By Mara Trushell
Spotted Knapweed (Centaurea biebersteinii, synonym Centaurea maculosa) commonly grows as a biennial forb, beginning its cycle merely as a basal rosette. During the second year, the plant develops into a widely branching forb topped with vibrant purple flowers. Spotted Knapweed is a composite, meaning each seemingly single flower is actually a cluster of multiple flowers. The cluster is held by unique bracts that are each lined with narrow, teeth-like projections and come to darkened points. The points arrange into a visually stimulating, checkered pattern that circulate the visual pathway around the flower cluster.
These intricate knapweed flowers attract a variety of pollinators from June through October and occur within the majority of Arizona’s plant communities. Spotted Knapweed is native to Eastern Europe and, along with several additional species, have become well established in a wide range of plant and biotic communities, not only in Arizona but across the United States. In several biotic communities, including grassland and prairie, knapweed species have taken over large swaths of land, diminishing species diversity and even generating monocultures. Centaurea species are on many state’s Noxious Weed Lists and Invasive Species Management Lists. In Arizona, seven species are listed, including Centaurea biebersteinii.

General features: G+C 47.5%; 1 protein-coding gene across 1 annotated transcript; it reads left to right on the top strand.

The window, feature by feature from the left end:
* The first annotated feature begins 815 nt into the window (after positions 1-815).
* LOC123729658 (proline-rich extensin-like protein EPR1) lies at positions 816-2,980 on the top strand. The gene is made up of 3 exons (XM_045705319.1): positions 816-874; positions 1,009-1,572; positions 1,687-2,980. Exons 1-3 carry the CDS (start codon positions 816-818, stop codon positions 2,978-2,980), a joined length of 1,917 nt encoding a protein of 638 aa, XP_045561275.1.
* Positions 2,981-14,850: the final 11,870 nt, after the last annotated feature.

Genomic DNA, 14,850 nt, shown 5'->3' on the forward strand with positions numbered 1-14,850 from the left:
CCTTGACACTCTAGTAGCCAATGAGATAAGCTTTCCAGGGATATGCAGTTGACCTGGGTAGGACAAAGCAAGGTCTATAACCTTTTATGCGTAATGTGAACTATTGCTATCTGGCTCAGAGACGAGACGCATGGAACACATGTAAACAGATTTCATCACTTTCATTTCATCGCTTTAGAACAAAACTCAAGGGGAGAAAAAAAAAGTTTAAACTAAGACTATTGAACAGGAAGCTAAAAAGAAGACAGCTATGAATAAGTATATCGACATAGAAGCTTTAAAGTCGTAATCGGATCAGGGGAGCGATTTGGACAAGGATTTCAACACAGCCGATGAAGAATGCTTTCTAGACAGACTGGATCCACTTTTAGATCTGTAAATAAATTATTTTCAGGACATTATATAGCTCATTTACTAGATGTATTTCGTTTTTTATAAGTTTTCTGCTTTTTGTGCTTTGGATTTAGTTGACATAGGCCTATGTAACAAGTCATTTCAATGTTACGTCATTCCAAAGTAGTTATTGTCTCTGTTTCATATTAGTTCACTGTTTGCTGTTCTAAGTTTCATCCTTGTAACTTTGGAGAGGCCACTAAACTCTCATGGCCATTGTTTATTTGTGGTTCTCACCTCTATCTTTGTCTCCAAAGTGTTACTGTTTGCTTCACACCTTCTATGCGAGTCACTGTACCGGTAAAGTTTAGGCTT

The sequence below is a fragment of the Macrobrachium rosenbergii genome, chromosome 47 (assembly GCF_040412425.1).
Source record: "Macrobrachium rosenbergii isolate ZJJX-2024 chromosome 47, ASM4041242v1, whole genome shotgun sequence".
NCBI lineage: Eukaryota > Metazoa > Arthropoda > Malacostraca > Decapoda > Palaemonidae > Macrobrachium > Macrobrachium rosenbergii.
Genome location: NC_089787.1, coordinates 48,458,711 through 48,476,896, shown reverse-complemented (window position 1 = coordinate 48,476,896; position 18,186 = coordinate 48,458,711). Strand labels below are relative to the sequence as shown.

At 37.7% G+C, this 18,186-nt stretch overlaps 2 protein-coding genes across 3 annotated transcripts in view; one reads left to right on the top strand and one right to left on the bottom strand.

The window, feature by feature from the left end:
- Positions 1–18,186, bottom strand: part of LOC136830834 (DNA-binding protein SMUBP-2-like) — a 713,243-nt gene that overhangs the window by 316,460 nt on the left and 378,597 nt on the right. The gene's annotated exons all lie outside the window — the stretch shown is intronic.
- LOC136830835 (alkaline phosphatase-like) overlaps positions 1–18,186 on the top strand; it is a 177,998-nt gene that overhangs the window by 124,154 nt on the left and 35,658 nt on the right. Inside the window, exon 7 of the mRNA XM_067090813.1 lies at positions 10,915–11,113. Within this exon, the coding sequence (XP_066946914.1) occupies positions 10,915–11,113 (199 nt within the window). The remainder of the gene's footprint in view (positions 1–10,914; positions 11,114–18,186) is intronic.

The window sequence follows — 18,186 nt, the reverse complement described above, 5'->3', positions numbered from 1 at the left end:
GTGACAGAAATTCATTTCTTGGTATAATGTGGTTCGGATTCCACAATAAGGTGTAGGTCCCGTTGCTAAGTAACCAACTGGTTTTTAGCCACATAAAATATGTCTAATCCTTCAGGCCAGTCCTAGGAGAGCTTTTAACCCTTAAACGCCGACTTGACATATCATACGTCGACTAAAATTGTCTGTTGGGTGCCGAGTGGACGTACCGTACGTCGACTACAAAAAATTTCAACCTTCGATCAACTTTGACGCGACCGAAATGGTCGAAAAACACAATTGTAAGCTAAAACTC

Research shows that a key component to the success of the species are the chemicals they release from their roots. This chemical not only assists the plants in absorbing nutrients, it’s also shown that these chemicals change the soil composition. As the knapweed roots grow and spread, the soil becomes toxic and uninhabitable for most of the native species. Thusly, this provides a delightful monotypic habitat, at least from the perspective of the knapweed.
Mara Trushell is a local natural science enthusiast.